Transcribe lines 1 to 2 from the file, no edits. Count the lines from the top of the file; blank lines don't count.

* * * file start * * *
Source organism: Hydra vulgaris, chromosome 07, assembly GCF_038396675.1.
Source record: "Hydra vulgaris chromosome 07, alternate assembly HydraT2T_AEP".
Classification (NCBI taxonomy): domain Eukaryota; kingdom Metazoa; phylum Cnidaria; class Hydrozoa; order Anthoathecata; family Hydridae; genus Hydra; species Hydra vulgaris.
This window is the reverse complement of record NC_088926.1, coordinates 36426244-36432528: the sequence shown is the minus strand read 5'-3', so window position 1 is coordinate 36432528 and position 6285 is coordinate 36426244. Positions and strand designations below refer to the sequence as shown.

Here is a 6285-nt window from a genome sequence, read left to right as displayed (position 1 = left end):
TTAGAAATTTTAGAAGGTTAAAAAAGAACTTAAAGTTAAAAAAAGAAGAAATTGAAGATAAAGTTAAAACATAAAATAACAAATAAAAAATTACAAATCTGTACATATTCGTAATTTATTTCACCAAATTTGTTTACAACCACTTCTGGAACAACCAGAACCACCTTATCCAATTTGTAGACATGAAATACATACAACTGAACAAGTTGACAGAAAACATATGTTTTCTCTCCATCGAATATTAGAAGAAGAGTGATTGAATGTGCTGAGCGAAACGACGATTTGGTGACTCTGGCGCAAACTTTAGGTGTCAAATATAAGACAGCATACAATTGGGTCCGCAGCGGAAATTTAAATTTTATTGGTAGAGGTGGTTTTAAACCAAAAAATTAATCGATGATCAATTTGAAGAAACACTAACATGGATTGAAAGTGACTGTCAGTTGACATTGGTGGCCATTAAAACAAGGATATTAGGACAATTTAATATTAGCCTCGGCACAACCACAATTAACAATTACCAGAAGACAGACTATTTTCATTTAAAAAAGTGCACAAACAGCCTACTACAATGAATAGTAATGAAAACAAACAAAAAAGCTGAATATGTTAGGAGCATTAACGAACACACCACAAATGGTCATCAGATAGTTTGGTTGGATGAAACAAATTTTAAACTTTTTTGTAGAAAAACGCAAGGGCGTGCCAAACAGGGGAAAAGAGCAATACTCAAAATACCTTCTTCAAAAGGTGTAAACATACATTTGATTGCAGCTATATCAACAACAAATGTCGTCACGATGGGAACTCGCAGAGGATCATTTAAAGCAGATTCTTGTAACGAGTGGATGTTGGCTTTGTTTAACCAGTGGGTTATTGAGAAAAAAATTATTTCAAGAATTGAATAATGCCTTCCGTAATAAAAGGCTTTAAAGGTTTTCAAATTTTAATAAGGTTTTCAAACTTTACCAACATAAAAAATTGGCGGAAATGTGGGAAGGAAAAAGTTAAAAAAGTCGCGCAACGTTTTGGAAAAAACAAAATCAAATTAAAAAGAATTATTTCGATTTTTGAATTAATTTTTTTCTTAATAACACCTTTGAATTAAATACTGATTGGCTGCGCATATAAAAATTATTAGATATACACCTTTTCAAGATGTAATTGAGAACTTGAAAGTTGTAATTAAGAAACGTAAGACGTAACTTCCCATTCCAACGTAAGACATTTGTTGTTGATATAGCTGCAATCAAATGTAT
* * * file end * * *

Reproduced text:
Source organism: Hydra vulgaris, chromosome 07, assembly GCF_038396675.1.
Source record: "Hydra vulgaris chromosome 07, alternate assembly HydraT2T_AEP".